Story Source:

The above story is based on materials provided by University of Arkansas, Food Safety Consortium. Note: Materials may be edited for content and length.


Cite This Page:

University of Arkansas, Food Safety Consortium. "Try Thai Or Rosemary When Spicing The Meat To Curb Carcinogens." ScienceDaily. ScienceDaily, 1 June 2009. <www.sciencedaily.com/releases/2009/05/090527180038.htm>.
University of Arkansas, Food Safety Consortium. (2009, June 1). Try Thai Or Rosemary When Spicing The Meat To Curb Carcinogens. ScienceDaily. Retrieved July 24, 2014 from www.sciencedaily.com/releases/2009/05/090527180038.htm
University of Arkansas, Food Safety Consortium. "Try Thai Or Rosemary When Spicing The Meat To Curb Carcinogens." ScienceDaily. www.sciencedaily.com/releases/2009/05/090527180038.htm (accessed July 24, 2014).

Share This




More Plants & Animals News

Thursday, July 24, 2014

Featured Research

from universities, journals, and other organizations


Featured Videos

from AP, Reuters, AFP, and other news services

Boy Attacked by Shark in Florida

Boy Attacked by Shark in Florida

Reuters - US Online Video (July 24, 2014) An 8-year-old boy is bitten in the leg by a shark while vacationing at a Florida beach. Linda So reports. Video provided by Reuters
Powered by NewsLook.com
Goma Cheese Brings Whiff of New Hope to DRC

Goma Cheese Brings Whiff of New Hope to DRC

Reuters - Business Video Online (July 24, 2014) The eastern region of the Democratic Republic of Congo, mainly known for conflict and instability, is an unlikely place for the production of fine cheese. But a farm in the village of Masisi, in North Kivu is slowly transforming perceptions of the area. Known simply as Goma cheese, the Congolese version of Dutch gouda has gained popularity through out the region. Ciara Sutton reports. Video provided by Reuters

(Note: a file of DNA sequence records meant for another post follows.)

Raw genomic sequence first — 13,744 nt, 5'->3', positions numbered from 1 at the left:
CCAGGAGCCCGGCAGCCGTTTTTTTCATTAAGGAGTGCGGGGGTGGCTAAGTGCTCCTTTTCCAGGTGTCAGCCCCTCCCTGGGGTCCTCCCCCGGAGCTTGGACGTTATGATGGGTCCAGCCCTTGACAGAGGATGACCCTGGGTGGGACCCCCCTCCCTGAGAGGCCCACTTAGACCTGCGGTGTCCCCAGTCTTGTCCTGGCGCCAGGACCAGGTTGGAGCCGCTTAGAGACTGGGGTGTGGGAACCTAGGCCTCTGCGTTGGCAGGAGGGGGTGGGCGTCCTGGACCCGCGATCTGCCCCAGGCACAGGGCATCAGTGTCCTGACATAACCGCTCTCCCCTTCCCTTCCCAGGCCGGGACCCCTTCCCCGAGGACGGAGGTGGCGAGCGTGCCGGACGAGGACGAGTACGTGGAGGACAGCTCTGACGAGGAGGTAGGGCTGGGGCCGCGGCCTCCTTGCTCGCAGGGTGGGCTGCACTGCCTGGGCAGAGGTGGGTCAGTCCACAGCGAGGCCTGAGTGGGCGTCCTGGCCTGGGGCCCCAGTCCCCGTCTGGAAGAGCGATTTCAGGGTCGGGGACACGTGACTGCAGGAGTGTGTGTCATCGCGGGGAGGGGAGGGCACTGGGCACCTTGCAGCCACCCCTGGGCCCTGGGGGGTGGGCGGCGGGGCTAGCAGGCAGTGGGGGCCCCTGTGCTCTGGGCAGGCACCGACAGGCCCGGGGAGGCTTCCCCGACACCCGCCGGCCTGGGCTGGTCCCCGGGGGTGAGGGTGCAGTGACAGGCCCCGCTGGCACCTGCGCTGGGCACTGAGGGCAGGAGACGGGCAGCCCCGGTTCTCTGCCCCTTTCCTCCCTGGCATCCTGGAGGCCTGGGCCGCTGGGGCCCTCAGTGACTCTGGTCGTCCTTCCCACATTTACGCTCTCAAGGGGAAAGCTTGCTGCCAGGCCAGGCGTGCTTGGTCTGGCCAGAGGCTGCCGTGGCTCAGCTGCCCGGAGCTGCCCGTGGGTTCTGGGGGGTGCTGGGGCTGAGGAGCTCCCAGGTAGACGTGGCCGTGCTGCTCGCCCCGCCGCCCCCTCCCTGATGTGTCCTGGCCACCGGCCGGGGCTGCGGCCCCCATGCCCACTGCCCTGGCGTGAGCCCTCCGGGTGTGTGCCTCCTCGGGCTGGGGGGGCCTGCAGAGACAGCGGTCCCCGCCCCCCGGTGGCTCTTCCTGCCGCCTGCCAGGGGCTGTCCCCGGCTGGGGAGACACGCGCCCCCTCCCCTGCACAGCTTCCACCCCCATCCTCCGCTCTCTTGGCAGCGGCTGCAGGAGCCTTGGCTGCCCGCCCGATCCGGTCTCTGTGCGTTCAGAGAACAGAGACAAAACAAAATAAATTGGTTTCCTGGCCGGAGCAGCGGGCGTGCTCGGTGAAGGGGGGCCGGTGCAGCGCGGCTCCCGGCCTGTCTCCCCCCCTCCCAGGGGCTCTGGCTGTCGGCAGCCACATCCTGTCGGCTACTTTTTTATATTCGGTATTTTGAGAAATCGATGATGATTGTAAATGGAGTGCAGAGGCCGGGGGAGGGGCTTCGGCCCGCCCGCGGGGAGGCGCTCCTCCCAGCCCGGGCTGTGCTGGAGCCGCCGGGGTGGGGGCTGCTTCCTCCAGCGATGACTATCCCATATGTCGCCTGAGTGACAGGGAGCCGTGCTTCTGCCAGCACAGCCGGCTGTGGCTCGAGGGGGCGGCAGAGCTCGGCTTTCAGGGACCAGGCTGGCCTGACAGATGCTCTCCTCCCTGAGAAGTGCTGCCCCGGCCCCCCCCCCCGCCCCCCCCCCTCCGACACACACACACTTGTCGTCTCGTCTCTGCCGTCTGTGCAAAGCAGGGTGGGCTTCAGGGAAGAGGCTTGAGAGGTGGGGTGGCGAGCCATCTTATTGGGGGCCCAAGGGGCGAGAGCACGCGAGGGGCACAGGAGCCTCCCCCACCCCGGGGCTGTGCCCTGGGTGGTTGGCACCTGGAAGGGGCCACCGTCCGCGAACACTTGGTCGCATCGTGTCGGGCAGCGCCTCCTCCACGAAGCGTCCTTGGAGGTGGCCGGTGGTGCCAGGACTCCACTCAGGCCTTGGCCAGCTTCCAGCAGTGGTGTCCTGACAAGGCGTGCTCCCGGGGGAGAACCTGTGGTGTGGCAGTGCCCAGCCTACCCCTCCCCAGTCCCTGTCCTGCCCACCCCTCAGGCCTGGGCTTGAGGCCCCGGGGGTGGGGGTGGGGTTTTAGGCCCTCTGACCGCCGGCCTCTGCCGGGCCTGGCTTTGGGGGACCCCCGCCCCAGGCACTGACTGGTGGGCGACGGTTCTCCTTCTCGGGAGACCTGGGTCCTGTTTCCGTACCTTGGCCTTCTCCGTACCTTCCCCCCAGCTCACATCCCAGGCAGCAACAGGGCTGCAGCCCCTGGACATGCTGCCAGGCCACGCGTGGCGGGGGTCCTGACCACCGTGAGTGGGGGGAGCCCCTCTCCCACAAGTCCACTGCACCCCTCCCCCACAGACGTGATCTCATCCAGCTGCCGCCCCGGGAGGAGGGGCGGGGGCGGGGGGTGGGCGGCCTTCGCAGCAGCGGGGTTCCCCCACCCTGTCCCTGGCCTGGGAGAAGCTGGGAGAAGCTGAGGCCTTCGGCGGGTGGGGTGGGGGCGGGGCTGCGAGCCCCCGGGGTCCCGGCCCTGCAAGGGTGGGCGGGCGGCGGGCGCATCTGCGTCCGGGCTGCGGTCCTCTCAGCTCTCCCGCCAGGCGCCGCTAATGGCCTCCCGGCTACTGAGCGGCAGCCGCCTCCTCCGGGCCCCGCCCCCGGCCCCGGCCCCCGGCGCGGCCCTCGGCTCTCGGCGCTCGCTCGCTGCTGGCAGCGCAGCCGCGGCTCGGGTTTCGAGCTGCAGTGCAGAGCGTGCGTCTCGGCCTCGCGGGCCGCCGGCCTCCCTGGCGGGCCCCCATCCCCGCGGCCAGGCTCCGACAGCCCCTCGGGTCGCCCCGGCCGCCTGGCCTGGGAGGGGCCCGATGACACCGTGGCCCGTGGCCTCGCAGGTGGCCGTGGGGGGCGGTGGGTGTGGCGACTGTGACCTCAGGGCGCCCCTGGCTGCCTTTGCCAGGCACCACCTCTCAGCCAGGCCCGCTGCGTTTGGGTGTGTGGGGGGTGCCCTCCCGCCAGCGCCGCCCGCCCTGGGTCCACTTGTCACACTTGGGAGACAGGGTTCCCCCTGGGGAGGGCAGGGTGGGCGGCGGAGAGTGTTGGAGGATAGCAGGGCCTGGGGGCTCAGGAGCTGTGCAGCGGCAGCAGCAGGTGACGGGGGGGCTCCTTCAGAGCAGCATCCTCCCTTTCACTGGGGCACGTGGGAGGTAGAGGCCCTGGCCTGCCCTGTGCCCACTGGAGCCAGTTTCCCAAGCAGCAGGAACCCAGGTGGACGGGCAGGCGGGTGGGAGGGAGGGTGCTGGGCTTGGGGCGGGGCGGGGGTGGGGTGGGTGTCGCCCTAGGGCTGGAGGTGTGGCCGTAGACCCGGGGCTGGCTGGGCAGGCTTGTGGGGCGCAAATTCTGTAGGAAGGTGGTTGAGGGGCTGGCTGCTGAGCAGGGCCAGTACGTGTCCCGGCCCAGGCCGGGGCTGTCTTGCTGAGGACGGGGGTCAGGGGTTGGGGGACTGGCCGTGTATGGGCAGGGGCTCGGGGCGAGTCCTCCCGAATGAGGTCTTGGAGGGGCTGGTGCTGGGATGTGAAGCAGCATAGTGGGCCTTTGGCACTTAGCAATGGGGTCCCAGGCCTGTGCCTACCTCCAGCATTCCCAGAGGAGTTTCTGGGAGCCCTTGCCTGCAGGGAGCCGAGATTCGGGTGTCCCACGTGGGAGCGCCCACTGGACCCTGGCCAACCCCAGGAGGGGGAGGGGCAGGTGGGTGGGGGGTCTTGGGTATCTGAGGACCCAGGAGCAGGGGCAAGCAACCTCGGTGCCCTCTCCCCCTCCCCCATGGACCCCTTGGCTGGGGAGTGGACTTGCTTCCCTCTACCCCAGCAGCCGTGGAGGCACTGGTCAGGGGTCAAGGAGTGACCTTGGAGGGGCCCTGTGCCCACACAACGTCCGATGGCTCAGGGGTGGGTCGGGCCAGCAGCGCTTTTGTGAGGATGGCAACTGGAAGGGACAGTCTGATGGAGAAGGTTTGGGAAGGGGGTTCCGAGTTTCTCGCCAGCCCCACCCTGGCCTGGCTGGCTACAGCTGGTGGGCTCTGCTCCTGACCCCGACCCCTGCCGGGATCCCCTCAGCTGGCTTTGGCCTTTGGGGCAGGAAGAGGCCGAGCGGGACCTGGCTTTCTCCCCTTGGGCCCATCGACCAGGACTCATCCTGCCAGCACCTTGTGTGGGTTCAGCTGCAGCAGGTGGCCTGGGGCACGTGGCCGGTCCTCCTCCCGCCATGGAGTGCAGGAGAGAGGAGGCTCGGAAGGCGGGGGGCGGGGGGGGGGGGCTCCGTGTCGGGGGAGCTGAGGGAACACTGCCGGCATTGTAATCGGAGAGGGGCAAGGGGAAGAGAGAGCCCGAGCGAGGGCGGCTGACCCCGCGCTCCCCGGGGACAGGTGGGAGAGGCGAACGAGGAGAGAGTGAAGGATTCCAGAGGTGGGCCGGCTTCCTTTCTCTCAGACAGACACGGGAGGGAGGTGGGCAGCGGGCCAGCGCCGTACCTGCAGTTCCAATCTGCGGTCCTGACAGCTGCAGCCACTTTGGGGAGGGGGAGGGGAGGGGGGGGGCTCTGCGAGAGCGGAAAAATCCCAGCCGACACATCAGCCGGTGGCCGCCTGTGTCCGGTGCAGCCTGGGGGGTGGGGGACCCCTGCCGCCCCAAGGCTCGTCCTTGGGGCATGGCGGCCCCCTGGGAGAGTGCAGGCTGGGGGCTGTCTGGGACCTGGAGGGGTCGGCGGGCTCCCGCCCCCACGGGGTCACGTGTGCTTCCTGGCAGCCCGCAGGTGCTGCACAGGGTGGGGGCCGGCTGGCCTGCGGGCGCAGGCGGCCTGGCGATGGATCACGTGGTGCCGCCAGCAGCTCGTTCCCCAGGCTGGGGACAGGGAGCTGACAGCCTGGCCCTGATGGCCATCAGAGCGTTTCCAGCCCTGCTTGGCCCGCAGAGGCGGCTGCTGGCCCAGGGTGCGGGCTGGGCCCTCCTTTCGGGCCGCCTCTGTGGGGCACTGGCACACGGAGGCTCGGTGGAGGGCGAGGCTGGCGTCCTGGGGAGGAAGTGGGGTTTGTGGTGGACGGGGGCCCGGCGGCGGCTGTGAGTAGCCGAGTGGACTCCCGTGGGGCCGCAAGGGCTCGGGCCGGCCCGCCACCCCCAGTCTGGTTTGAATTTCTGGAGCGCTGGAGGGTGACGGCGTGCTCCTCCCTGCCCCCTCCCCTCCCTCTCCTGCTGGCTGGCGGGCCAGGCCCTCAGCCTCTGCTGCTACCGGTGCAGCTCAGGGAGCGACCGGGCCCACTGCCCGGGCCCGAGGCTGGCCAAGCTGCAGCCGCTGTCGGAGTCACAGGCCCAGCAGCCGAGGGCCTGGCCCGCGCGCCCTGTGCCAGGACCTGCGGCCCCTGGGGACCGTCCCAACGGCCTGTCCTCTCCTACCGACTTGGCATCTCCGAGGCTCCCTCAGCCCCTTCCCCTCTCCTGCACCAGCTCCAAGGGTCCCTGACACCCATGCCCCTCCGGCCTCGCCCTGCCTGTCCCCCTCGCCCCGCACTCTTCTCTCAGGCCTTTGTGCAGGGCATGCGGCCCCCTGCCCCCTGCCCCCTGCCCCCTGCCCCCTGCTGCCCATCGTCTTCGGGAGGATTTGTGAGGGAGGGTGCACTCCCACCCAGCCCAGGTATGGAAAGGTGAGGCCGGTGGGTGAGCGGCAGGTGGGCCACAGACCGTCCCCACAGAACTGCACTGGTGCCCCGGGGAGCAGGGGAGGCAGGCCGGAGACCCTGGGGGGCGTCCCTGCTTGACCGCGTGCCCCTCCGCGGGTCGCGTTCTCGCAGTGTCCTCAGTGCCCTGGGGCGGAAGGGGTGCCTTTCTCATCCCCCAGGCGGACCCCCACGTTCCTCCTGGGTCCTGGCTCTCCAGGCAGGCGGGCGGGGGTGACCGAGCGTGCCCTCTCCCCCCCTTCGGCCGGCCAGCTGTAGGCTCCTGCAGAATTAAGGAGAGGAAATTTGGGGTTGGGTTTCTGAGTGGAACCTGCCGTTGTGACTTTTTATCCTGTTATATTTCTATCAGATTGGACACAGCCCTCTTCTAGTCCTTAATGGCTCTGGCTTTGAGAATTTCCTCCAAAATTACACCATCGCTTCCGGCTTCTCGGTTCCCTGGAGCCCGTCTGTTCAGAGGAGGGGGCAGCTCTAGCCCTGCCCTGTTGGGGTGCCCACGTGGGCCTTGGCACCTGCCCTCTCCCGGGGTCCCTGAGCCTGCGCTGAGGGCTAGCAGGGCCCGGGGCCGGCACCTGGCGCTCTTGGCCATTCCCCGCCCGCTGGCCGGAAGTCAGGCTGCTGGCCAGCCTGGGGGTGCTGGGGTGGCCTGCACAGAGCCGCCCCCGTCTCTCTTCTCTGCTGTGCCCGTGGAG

Powered by NewsLook.com
Dogs Appear To Become Jealous Of Owners' Attention

Dogs Appear To Become Jealous Of Owners' Attention

Newsy (July 23, 2014) A U.C. San Diego researcher says jealousy isn't just a human trait, and dogs aren't the best at sharing the attention of humans with other dogs. Video provided by Newsy
Powered by NewsLook.com
Professor Creates Site Revealing Where People's Cats Live

Professor Creates Site Revealing Where People's Cats Live

Newsy (July 23, 2014) ​It's called I Know Where Your Cat Lives, and you can keep hitting the "Random Cat" button to find more real cats all over the world. Video provided by Newsy
Powered by NewsLook.com

Search ScienceDaily

Number of stories in archives: 140,361

Find with keyword(s):
Enter a keyword or phrase to search ScienceDaily for related topics and research stories.

Save/Print:
Share:

Breaking News:
from the past week

In Other News

... from NewsDaily.com

Science News

    Health News

      Environment News

        Technology News



          Save/Print:
          Share:

          Free Subscriptions


          Get the latest science news with ScienceDaily's free email newsletters, updated daily and weekly. Or view hourly updated newsfeeds in your RSS reader:

          Get Social & Mobile


          Keep up to date with the latest news from ScienceDaily via social networks and mobile apps:

          Have Feedback?


          Tell us what you think of ScienceDaily -- we welcome both positive and negative comments. Have any problems using the site? Questions?
          Mobile: iPhone Android Web
          Follow: Facebook Twitter Google+
          Subscribe: RSS Feeds Email Newsletters
          Latest Headlines Health & Medicine Mind & Brain Space & Time Matter & Energy Computers & Math Plants & Animals Earth & Climate Fossils & Ruins